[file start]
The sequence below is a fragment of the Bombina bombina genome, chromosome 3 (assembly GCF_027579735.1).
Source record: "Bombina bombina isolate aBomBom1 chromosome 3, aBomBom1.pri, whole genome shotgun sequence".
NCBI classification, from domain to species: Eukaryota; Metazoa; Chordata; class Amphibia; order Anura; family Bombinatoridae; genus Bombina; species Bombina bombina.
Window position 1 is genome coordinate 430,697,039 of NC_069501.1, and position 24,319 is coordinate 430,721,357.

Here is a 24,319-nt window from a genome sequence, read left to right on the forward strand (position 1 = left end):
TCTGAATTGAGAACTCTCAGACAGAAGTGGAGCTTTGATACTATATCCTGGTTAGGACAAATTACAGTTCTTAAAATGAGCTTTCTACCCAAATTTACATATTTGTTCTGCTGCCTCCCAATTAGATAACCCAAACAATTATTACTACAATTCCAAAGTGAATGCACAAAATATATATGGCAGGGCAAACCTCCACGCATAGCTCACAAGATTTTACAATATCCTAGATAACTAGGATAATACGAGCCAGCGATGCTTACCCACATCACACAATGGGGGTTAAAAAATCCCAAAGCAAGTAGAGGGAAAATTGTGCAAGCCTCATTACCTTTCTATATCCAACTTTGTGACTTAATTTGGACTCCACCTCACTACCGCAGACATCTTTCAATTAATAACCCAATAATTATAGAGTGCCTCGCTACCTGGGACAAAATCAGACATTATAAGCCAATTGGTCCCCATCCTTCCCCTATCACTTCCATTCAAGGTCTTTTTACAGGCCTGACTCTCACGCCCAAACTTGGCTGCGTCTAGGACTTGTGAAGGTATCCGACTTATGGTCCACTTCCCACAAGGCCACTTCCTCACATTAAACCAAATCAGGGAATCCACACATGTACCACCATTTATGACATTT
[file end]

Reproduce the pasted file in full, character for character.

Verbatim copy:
The sequence below is a fragment of the Bombina bombina genome, chromosome 3 (assembly GCF_027579735.1).
Source record: "Bombina bombina isolate aBomBom1 chromosome 3, aBomBom1.pri, whole genome shotgun sequence".
NCBI classification, from domain to species: Eukaryota; Metazoa; Chordata; class Amphibia; order Anura; family Bombinatoridae; genus Bombina; species Bombina bombina.
Window position 1 is genome coordinate 430,697,039 of NC_069501.1, and position 24,319 is coordinate 430,721,357.

Here is a 24,319-nt window from a genome sequence, read left to right on the forward strand (position 1 = left end):
TCTGAATTGAGAACTCTCAGACAGAAGTGGAGCTTTGATACTATATCCTGGTTAGGACAAATTACAGTTCTTAAAATGAGCTTTCTACCCAAATTTACATATTTGTTCTGCTGCCTCCCAATTAGATAACCCAAACAATTATTACTACAATTCCAAAGTGAATGCACAAAATATATATGGCAGGGCAAACCTCCACGCATAGCTCACAAGATTTTACAATATCCTAGATAACTAGGATAATACGAGCCAGCGATGCTTACCCACATCACACAATGGGGGTTAAAAAATCCCAAAGCAAGTAGAGGGAAAATTGTGCAAGCCTCATTACCTTTCTATATCCAACTTTGTGACTTAATTTGGACTCCACCTCACTACCGCAGACATCTTTCAATTAATAACCCAATAATTATAGAGTGCCTCGCTACCTGGGACAAAATCAGACATTATAAGCCAATTGGTCCCCATCCTTCCCCTATCACTTCCATTCAAGGTCTTTTTACAGGCCTGACTCTCACGCCCAAACTTGGCTGCGTCTAGGACTTGTGAAGGTATCCGACTTATGGTCCACTTCCCACAAGGCCACTTCCTCACATTAAACCAAATCAGGGAATCCACACATGTACCACCATTTATGACATTT